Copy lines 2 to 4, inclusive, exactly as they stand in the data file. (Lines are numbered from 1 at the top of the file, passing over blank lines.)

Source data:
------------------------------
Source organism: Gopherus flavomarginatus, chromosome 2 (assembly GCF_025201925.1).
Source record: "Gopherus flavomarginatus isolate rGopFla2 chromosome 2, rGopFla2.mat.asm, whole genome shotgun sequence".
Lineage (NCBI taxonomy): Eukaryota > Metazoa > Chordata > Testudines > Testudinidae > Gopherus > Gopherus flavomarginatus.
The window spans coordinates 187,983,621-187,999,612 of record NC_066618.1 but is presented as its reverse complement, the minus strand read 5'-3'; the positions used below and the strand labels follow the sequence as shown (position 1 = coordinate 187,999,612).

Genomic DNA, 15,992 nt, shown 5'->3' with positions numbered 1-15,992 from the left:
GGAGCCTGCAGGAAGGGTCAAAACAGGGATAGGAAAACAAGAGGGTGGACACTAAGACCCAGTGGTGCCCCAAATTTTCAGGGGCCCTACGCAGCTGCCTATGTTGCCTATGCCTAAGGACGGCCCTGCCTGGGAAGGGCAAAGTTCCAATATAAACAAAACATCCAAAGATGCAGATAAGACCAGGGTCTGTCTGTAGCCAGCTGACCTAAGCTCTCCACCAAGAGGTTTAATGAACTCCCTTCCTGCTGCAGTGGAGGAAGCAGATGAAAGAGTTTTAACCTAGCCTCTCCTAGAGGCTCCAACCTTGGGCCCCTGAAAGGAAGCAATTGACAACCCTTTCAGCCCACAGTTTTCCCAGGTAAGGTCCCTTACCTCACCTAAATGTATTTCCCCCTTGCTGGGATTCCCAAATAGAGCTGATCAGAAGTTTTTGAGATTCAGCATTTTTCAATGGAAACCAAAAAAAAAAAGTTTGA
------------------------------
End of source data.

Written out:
Source record: "Gopherus flavomarginatus isolate rGopFla2 chromosome 2, rGopFla2.mat.asm, whole genome shotgun sequence".
Lineage (NCBI taxonomy): Eukaryota > Metazoa > Chordata > Testudines > Testudinidae > Gopherus > Gopherus flavomarginatus.
The window spans coordinates 187,983,621-187,999,612 of record NC_066618.1 but is presented as its reverse complement, the minus strand read 5'-3'; the positions used below and the strand labels follow the sequence as shown (position 1 = coordinate 187,999,612).